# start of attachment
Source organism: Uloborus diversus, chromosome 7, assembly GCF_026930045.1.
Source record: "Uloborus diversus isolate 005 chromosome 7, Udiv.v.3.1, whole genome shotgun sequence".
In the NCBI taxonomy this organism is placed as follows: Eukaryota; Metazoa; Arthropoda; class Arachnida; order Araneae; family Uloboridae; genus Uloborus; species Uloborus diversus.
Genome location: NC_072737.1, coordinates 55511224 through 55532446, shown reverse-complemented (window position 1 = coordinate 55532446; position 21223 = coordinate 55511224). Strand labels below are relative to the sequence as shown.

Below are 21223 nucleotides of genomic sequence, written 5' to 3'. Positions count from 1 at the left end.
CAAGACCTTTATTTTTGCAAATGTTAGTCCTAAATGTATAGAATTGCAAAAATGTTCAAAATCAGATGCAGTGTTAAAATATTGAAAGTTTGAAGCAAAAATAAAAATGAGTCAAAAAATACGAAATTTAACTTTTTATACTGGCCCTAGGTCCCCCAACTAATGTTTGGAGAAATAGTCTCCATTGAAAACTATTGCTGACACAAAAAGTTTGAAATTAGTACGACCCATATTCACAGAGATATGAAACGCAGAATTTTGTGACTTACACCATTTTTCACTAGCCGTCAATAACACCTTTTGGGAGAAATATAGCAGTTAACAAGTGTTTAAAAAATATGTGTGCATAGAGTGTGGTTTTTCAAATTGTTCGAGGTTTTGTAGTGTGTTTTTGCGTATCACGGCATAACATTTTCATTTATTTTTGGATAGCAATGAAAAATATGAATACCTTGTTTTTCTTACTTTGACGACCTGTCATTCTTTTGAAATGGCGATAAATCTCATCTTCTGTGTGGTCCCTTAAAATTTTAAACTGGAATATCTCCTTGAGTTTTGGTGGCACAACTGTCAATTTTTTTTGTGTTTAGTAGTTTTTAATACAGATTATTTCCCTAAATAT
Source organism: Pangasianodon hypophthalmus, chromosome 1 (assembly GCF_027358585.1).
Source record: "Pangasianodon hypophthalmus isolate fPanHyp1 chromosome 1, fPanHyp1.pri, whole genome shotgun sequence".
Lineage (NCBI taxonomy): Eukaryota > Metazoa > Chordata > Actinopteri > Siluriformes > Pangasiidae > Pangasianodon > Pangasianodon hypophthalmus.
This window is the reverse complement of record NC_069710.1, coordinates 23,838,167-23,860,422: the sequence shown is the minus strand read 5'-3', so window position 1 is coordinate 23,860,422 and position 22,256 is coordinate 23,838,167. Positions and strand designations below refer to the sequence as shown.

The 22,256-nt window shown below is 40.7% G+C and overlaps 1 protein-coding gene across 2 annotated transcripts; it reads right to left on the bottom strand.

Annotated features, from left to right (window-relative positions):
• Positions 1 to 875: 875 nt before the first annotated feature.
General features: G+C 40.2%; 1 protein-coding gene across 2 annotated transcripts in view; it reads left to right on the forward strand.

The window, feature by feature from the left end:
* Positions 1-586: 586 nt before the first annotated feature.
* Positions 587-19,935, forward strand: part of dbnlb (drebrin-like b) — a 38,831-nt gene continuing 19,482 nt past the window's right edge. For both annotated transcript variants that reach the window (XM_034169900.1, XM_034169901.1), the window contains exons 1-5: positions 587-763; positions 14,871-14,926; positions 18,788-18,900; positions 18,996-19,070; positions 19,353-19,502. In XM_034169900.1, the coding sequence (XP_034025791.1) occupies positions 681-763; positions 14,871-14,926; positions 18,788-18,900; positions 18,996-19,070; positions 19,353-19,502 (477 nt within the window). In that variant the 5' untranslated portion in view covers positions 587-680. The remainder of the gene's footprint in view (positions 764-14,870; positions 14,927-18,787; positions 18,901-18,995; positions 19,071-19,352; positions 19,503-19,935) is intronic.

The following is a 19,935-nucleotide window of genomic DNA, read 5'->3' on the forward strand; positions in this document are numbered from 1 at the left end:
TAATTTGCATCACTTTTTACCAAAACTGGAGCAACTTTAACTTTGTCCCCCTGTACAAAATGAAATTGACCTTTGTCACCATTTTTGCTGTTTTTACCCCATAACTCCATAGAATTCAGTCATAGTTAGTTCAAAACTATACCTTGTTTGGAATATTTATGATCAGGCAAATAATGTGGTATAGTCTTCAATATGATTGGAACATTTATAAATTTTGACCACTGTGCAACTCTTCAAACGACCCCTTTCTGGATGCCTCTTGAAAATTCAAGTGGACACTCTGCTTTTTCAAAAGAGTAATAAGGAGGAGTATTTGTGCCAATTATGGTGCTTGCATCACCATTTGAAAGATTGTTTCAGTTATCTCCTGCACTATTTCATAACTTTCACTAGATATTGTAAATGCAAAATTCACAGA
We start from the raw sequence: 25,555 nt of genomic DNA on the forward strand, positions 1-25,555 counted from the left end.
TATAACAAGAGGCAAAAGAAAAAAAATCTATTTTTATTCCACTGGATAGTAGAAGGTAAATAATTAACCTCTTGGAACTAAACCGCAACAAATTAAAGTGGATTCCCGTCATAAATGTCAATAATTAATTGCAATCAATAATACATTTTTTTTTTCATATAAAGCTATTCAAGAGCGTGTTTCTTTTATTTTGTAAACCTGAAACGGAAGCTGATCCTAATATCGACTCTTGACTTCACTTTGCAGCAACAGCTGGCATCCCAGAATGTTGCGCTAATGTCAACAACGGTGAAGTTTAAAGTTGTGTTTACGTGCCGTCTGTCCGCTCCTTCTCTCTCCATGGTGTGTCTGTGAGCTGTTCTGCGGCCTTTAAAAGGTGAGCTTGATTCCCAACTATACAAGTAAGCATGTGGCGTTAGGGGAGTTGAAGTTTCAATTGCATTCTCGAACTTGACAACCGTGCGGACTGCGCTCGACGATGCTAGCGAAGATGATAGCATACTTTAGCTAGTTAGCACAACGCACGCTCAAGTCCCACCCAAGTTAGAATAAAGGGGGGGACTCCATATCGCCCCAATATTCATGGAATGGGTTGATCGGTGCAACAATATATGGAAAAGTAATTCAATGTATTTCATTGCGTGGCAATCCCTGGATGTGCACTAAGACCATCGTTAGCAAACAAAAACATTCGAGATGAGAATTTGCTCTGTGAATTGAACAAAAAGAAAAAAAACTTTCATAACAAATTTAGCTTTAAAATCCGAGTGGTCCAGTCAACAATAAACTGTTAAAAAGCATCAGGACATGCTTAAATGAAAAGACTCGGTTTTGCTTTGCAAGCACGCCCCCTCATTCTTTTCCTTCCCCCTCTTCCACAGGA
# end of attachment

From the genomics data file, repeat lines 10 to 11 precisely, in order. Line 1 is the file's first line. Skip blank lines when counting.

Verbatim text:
This window is the reverse complement of record NC_069710.1, coordinates 23,838,167-23,860,422: the sequence shown is the minus strand read 5'-3', so window position 1 is coordinate 23,860,422 and position 22,256 is coordinate 23,838,167. Positions and strand designations below refer to the sequence as shown.

The 22,256-nt window shown below is 40.7% G+C and overlaps 1 protein-coding gene across 2 annotated transcripts; it reads right to left on the bottom strand.